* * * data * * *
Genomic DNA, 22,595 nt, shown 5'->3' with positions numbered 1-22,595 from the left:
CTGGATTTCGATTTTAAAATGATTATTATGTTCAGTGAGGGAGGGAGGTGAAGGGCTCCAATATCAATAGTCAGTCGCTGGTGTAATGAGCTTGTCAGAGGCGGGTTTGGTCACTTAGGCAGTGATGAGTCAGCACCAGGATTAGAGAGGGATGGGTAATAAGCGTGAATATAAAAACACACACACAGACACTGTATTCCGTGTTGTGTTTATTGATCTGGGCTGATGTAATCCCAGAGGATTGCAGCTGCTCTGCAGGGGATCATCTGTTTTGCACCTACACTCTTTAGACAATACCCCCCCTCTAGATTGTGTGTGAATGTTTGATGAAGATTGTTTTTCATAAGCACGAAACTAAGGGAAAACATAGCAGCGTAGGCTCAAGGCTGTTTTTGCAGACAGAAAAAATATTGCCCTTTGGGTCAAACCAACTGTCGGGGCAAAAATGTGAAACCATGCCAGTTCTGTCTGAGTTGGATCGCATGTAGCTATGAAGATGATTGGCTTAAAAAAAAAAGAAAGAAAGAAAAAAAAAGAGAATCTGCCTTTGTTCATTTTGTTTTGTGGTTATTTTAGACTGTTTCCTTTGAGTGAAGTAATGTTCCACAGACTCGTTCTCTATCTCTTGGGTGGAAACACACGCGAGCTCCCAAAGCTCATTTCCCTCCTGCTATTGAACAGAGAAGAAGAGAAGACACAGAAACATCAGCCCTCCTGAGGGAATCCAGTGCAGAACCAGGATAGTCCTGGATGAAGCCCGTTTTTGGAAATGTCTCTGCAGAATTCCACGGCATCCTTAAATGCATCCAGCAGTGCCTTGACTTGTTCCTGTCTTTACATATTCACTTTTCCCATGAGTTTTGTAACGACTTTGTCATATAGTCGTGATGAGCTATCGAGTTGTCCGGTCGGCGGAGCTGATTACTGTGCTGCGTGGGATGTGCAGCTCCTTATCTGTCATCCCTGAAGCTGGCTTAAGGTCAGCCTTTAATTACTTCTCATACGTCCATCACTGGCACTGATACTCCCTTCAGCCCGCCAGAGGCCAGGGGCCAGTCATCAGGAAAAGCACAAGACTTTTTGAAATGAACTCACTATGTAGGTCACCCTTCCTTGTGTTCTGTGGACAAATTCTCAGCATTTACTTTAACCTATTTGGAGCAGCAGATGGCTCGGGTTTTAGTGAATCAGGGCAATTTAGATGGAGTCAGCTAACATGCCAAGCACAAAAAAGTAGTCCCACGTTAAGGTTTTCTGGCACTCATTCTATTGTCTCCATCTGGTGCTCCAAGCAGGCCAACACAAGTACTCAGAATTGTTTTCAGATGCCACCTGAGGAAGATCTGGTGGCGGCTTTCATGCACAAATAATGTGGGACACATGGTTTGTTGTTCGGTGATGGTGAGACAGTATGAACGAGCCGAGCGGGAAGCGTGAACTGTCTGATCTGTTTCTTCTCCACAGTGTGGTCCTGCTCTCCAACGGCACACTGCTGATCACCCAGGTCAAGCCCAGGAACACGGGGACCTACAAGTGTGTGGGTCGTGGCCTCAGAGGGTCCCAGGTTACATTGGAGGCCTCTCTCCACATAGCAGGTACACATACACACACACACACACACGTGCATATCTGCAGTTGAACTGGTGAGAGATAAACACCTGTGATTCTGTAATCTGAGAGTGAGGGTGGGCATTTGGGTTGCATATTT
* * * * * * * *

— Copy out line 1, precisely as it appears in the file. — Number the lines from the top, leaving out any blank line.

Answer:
Genomic DNA, 22,595 nt, shown 5'->3' with positions numbered 1-22,595 from the left: